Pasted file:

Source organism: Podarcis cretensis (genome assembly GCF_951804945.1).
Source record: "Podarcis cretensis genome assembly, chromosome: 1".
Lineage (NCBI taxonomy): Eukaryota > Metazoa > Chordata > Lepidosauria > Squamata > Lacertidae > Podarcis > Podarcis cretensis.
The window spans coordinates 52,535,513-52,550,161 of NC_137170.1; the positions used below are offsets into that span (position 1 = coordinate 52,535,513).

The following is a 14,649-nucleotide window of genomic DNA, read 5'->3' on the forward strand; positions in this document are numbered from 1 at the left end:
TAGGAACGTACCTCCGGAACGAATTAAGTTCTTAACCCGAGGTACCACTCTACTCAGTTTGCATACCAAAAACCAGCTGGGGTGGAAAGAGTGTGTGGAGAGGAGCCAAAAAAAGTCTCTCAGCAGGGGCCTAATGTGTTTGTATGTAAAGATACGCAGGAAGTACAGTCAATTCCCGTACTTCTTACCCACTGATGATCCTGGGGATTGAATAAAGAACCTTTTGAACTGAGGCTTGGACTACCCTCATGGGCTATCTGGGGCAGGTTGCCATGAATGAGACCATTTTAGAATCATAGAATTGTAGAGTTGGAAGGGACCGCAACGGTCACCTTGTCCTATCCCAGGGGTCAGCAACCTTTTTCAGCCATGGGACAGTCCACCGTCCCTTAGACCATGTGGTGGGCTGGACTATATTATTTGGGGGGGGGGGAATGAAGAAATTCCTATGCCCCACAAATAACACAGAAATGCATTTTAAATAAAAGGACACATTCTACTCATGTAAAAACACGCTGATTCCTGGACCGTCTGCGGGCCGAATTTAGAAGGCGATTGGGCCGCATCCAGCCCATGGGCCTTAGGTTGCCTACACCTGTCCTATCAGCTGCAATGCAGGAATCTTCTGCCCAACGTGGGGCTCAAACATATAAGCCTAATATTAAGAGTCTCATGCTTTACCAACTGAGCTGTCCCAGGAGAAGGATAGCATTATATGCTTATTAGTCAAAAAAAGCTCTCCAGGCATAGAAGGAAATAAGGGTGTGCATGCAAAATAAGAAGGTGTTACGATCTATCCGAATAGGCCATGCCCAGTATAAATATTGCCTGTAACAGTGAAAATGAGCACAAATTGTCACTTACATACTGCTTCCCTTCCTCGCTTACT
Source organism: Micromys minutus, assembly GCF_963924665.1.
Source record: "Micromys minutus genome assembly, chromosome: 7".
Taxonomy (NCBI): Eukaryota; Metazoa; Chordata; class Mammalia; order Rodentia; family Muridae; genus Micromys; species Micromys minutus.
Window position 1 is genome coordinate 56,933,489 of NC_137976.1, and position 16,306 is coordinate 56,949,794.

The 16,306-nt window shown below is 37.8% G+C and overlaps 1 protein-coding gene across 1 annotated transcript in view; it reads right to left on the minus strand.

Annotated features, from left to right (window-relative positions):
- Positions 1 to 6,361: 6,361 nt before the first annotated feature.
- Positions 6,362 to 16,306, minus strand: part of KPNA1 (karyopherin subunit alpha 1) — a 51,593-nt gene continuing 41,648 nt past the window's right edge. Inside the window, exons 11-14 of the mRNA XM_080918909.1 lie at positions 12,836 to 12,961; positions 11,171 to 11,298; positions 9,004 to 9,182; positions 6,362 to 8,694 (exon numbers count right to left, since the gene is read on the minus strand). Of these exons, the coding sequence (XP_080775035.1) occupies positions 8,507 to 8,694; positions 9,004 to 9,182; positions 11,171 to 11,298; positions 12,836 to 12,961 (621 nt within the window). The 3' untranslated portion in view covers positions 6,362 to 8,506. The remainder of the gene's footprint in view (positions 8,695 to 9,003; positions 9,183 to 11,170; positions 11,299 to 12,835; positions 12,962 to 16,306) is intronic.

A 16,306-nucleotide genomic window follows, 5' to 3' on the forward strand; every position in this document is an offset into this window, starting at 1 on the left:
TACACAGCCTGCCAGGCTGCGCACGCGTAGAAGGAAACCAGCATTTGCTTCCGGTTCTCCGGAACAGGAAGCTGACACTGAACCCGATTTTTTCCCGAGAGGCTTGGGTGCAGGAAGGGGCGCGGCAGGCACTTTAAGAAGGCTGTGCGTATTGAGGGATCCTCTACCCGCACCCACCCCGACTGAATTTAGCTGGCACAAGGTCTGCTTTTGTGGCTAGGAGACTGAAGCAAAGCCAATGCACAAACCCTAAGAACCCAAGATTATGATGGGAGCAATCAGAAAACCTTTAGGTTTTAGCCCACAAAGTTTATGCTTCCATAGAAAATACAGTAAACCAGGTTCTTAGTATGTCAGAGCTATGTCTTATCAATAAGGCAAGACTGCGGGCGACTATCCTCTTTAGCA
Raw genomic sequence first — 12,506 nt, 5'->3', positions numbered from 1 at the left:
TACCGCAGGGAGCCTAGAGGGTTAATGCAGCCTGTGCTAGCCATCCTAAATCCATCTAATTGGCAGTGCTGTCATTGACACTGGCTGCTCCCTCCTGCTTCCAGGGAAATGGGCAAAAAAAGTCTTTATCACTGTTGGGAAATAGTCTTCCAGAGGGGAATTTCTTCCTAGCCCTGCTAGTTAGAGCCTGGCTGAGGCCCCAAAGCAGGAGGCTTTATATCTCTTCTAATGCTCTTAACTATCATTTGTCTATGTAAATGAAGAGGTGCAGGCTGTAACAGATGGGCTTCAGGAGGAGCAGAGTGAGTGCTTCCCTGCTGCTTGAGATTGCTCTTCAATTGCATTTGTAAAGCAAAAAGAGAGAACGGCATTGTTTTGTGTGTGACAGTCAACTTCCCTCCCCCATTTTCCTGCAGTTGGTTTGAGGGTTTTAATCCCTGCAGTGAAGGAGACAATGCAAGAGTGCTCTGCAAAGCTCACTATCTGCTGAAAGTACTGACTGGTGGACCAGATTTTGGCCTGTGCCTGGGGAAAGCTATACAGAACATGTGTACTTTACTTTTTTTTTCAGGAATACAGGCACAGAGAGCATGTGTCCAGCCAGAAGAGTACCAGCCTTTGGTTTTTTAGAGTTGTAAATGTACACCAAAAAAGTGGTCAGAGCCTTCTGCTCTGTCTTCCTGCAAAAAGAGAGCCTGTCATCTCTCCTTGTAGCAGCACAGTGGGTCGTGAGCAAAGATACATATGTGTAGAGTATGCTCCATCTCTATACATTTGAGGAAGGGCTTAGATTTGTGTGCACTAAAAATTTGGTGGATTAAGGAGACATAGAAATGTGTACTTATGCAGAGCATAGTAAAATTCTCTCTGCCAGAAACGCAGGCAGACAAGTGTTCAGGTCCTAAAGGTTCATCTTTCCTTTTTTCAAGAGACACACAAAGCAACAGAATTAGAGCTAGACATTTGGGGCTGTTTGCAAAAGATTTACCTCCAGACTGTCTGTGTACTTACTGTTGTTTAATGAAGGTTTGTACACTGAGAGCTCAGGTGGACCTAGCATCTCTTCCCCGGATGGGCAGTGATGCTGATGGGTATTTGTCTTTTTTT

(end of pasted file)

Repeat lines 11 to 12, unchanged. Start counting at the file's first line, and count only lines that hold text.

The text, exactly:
The 16,306-nt window shown below is 37.8% G+C and overlaps 1 protein-coding gene across 1 annotated transcript in view; it reads right to left on the minus strand.

Annotated features, from left to right (window-relative positions):